A piecewise linear function over two dimensions (top) and the polygonal areas on which it is linear (bottom)

In computational geometry, a polyhedral terrain in three-dimensional Euclidean space is a polyhedral surface that intersects every line parallel to some particular line in a connected set (i.e., a point or a line segment) or the empty set.[1] Without loss of generality, we may assume that the line in question is the z-axis of the Cartesian coordinate system. Then a polyhedral terrain is the image of a piecewise-linear function in x and y variables.[2]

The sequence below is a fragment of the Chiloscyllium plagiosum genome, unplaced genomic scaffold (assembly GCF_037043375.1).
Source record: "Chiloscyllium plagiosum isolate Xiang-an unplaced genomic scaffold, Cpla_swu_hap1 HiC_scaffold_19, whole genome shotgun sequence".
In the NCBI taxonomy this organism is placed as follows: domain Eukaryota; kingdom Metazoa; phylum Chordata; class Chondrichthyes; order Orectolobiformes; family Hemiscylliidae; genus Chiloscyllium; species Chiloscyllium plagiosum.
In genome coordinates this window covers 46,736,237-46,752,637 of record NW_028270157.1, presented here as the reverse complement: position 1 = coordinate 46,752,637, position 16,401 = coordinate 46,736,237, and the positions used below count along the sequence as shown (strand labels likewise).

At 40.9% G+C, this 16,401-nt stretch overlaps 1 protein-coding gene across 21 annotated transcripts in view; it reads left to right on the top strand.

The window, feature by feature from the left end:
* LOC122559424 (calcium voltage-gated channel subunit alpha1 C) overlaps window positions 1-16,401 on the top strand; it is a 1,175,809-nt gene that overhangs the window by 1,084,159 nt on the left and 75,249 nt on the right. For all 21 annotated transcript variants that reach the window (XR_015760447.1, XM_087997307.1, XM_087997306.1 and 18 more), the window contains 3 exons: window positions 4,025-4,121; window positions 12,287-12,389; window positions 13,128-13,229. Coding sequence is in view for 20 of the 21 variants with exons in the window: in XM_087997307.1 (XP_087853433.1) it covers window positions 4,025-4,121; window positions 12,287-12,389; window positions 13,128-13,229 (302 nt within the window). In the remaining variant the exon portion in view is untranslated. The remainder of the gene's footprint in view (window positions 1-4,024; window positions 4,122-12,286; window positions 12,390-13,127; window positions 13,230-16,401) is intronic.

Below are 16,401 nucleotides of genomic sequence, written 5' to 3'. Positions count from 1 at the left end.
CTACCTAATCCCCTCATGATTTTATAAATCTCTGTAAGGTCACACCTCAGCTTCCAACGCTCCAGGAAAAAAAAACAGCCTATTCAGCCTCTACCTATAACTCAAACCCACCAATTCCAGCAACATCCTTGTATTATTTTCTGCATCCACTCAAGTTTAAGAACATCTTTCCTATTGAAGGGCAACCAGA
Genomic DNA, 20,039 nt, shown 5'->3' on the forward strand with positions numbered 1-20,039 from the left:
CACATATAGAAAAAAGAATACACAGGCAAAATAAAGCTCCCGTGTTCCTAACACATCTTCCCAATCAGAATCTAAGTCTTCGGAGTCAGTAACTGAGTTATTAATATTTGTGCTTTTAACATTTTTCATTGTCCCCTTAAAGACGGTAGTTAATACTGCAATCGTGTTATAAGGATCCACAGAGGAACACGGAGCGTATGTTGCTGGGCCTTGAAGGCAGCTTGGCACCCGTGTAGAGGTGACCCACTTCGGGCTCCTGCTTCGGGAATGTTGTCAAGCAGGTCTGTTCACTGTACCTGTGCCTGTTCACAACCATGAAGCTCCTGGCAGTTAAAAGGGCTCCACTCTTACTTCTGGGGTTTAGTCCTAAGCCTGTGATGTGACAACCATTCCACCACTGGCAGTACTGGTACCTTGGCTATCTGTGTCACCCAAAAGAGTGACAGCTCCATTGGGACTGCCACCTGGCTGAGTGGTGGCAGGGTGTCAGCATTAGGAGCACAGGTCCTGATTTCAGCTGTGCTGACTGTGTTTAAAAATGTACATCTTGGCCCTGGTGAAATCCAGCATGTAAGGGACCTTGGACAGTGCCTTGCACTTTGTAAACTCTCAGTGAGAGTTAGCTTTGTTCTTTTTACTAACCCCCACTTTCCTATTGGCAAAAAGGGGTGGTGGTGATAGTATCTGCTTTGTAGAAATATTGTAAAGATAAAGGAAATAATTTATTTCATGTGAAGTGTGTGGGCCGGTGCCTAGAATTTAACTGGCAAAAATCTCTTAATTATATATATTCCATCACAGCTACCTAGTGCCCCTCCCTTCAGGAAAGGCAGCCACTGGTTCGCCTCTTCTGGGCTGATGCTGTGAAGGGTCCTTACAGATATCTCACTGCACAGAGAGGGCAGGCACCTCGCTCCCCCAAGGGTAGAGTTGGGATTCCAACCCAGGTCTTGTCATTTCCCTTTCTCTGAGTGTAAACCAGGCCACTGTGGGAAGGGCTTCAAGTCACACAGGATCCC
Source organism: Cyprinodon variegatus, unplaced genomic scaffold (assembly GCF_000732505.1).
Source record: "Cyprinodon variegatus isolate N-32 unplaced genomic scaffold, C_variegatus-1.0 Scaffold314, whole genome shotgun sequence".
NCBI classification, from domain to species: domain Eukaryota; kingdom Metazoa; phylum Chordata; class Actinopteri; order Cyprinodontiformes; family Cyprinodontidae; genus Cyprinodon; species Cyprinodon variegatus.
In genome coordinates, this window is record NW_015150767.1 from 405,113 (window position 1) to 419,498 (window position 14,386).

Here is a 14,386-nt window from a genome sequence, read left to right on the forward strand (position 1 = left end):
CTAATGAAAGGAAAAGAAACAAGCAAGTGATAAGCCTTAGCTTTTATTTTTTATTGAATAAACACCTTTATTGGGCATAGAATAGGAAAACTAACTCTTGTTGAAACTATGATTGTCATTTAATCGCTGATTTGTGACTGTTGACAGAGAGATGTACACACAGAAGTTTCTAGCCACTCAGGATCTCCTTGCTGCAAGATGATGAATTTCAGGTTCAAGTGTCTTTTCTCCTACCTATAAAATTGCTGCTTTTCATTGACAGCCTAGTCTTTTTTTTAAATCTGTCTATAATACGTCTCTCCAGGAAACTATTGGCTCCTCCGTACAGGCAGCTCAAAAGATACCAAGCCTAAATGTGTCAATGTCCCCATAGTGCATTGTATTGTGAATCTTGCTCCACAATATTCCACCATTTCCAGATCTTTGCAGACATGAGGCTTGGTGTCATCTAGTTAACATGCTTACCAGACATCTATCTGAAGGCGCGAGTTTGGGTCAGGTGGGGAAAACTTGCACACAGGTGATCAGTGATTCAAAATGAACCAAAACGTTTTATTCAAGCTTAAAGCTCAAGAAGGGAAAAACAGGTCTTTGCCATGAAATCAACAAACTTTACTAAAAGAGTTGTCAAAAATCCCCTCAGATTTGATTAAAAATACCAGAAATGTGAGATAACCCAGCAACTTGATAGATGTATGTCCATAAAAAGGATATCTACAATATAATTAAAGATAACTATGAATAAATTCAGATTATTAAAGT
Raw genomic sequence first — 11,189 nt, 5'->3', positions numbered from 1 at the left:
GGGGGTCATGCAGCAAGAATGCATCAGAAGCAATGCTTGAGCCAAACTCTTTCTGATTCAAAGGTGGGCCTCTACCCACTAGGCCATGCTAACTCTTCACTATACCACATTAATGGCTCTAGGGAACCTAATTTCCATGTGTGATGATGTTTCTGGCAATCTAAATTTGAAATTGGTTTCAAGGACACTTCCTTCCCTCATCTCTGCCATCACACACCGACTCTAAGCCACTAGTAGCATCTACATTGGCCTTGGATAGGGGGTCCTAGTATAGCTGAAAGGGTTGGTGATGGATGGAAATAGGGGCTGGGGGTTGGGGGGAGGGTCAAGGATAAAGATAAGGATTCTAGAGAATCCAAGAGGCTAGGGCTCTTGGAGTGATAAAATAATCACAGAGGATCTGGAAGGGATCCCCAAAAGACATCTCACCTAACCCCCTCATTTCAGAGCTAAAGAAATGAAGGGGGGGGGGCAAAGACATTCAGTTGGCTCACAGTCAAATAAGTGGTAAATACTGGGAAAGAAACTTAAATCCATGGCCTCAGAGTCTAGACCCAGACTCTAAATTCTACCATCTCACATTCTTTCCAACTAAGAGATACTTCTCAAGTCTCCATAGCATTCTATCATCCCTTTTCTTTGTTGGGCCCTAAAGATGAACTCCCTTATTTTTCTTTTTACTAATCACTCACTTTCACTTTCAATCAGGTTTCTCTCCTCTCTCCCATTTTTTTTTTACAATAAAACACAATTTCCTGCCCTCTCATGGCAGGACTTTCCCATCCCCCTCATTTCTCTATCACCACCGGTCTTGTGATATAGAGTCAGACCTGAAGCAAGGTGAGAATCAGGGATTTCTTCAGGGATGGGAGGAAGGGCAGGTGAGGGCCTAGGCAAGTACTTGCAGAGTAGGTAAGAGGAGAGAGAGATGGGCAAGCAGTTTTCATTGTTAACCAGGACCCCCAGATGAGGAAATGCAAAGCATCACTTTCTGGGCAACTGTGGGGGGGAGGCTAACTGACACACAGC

The polyhedral terrain is a generalization of the two-dimensional geometric object, the monotone polygonal chain.

As the name may suggest, a major application area of polyhedral terrains include geographic information systems to model real-world terrains.[2]

Representation[edit]

A polyhedral model may be represented in terms of the partition of the plane into polygonal regions, each region being associated with a plane patch which is the image of points of the region under the piecewise-linear function in question.[2]

Problems[edit]

There a number of problems in computational geometry which involve polyhedral terrains.

References[edit]

^ Richard Cole, Micha Sharir, “Visibility problems for polyhedral terrains” 1989, doi:10.1016/S0747-7171(89)80003-3

^ a b c Handbook in Computational Geometry p. 352